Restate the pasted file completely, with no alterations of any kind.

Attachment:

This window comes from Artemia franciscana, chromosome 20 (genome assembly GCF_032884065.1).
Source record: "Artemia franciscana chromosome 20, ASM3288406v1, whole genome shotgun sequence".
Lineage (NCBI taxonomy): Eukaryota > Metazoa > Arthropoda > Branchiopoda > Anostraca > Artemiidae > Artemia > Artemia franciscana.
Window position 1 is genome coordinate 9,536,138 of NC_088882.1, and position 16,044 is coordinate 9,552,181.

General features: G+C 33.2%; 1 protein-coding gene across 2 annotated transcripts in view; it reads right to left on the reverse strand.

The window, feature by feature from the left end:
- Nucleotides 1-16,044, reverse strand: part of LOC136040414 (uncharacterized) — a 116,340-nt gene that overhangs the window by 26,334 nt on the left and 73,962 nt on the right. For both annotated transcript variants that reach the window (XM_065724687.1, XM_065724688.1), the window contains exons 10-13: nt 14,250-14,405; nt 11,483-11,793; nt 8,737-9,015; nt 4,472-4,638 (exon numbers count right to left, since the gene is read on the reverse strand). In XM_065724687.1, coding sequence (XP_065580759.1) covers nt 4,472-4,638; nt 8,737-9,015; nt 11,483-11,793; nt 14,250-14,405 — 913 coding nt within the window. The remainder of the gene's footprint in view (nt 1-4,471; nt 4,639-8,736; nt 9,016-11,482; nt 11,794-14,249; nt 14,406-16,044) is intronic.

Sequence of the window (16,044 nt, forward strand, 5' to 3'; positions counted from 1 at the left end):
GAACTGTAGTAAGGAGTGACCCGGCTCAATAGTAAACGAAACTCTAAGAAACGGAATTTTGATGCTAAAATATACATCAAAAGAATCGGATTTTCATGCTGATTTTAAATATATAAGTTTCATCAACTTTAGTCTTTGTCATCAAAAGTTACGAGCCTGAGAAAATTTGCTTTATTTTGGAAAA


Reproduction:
This window comes from Artemia franciscana, chromosome 20 (genome assembly GCF_032884065.1).
Source record: "Artemia franciscana chromosome 20, ASM3288406v1, whole genome shotgun sequence".
Lineage (NCBI taxonomy): Eukaryota > Metazoa > Arthropoda > Branchiopoda > Anostraca > Artemiidae > Artemia > Artemia franciscana.
Window position 1 is genome coordinate 9,536,138 of NC_088882.1, and position 16,044 is coordinate 9,552,181.

General features: G+C 33.2%; 1 protein-coding gene across 2 annotated transcripts in view; it reads right to left on the reverse strand.

The window, feature by feature from the left end:
- Nucleotides 1-16,044, reverse strand: part of LOC136040414 (uncharacterized) — a 116,340-nt gene that overhangs the window by 26,334 nt on the left and 73,962 nt on the right. For both annotated transcript variants that reach the window (XM_065724687.1, XM_065724688.1), the window contains exons 10-13: nt 14,250-14,405; nt 11,483-11,793; nt 8,737-9,015; nt 4,472-4,638 (exon numbers count right to left, since the gene is read on the reverse strand). In XM_065724687.1, coding sequence (XP_065580759.1) covers nt 4,472-4,638; nt 8,737-9,015; nt 11,483-11,793; nt 14,250-14,405 — 913 coding nt within the window. The remainder of the gene's footprint in view (nt 1-4,471; nt 4,639-8,736; nt 9,016-11,482; nt 11,794-14,249; nt 14,406-16,044) is intronic.

Sequence of the window (16,044 nt, forward strand, 5' to 3'; positions counted from 1 at the left end):
GAACTGTAGTAAGGAGTGACCCGGCTCAATAGTAAACGAAACTCTAAGAAACGGAATTTTGATGCTAAAATATACATCAAAAGAATCGGATTTTCATGCTGATTTTAAATATATAAGTTTCATCAACTTTAGTCTTTGTCATCAAAAGTTACGAGCCTGAGAAAATTTGCTTTATTTTGGAAAA